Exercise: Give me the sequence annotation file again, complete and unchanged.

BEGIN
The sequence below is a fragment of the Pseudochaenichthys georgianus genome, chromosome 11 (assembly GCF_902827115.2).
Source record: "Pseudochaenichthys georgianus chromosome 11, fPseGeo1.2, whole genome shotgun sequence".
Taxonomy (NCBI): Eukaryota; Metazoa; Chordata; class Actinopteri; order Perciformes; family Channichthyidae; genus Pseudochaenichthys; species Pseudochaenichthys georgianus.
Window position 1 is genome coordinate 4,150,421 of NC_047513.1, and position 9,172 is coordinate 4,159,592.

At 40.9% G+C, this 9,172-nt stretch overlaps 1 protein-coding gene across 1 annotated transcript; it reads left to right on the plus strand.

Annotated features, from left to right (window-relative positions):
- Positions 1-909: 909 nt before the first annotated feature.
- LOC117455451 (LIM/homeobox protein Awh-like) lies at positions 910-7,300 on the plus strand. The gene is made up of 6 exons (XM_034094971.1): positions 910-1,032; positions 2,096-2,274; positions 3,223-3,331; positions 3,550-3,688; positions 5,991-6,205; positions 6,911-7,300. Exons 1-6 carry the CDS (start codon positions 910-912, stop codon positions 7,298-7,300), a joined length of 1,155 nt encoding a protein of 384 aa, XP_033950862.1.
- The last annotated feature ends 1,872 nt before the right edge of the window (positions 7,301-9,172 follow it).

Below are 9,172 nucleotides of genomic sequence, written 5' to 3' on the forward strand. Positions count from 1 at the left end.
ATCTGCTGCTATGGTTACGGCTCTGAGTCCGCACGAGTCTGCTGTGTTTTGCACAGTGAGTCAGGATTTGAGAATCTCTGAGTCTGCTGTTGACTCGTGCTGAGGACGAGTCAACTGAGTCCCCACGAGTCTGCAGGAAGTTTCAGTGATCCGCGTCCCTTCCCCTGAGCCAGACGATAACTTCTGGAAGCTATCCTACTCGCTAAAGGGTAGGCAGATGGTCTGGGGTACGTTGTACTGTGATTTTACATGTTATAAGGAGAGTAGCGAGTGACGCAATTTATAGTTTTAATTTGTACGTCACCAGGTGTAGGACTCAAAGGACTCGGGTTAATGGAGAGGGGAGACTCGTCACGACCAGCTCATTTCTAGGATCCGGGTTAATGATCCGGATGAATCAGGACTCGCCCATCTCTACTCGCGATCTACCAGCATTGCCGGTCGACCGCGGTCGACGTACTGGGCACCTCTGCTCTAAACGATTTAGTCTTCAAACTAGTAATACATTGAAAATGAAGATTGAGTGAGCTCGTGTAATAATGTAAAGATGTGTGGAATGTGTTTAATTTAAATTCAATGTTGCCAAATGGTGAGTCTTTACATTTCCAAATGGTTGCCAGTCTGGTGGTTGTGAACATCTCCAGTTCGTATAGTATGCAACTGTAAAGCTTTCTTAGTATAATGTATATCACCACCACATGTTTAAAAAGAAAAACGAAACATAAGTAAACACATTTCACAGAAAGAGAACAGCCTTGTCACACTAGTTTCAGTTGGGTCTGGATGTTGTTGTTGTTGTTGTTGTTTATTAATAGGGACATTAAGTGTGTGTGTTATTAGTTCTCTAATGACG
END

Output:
The sequence below is a fragment of the Pseudochaenichthys georgianus genome, chromosome 11 (assembly GCF_902827115.2).
Source record: "Pseudochaenichthys georgianus chromosome 11, fPseGeo1.2, whole genome shotgun sequence".
Taxonomy (NCBI): Eukaryota; Metazoa; Chordata; class Actinopteri; order Perciformes; family Channichthyidae; genus Pseudochaenichthys; species Pseudochaenichthys georgianus.
Window position 1 is genome coordinate 4,150,421 of NC_047513.1, and position 9,172 is coordinate 4,159,592.

At 40.9% G+C, this 9,172-nt stretch overlaps 1 protein-coding gene across 1 annotated transcript; it reads left to right on the plus strand.

Annotated features, from left to right (window-relative positions):
- Positions 1-909: 909 nt before the first annotated feature.
- LOC117455451 (LIM/homeobox protein Awh-like) lies at positions 910-7,300 on the plus strand. The gene is made up of 6 exons (XM_034094971.1): positions 910-1,032; positions 2,096-2,274; positions 3,223-3,331; positions 3,550-3,688; positions 5,991-6,205; positions 6,911-7,300. Exons 1-6 carry the CDS (start codon positions 910-912, stop codon positions 7,298-7,300), a joined length of 1,155 nt encoding a protein of 384 aa, XP_033950862.1.
- The last annotated feature ends 1,872 nt before the right edge of the window (positions 7,301-9,172 follow it).

Below are 9,172 nucleotides of genomic sequence, written 5' to 3' on the forward strand. Positions count from 1 at the left end.
ATCTGCTGCTATGGTTACGGCTCTGAGTCCGCACGAGTCTGCTGTGTTTTGCACAGTGAGTCAGGATTTGAGAATCTCTGAGTCTGCTGTTGACTCGTGCTGAGGACGAGTCAACTGAGTCCCCACGAGTCTGCAGGAAGTTTCAGTGATCCGCGTCCCTTCCCCTGAGCCAGACGATAACTTCTGGAAGCTATCCTACTCGCTAAAGGGTAGGCAGATGGTCTGGGGTACGTTGTACTGTGATTTTACATGTTATAAGGAGAGTAGCGAGTGACGCAATTTATAGTTTTAATTTGTACGTCACCAGGTGTAGGACTCAAAGGACTCGGGTTAATGGAGAGGGGAGACTCGTCACGACCAGCTCATTTCTAGGATCCGGGTTAATGATCCGGATGAATCAGGACTCGCCCATCTCTACTCGCGATCTACCAGCATTGCCGGTCGACCGCGGTCGACGTACTGGGCACCTCTGCTCTAAACGATTTAGTCTTCAAACTAGTAATACATTGAAAATGAAGATTGAGTGAGCTCGTGTAATAATGTAAAGATGTGTGGAATGTGTTTAATTTAAATTCAATGTTGCCAAATGGTGAGTCTTTACATTTCCAAATGGTTGCCAGTCTGGTGGTTGTGAACATCTCCAGTTCGTATAGTATGCAACTGTAAAGCTTTCTTAGTATAATGTATATCACCACCACATGTTTAAAAAGAAAAACGAAACATAAGTAAACACATTTCACAGAAAGAGAACAGCCTTGTCACACTAGTTTCAGTTGGGTCTGGATGTTGTTGTTGTTGTTGTTGTTTATTAATAGGGACATTAAGTGTGTGTGTTATTAGTTCTCTAATGACG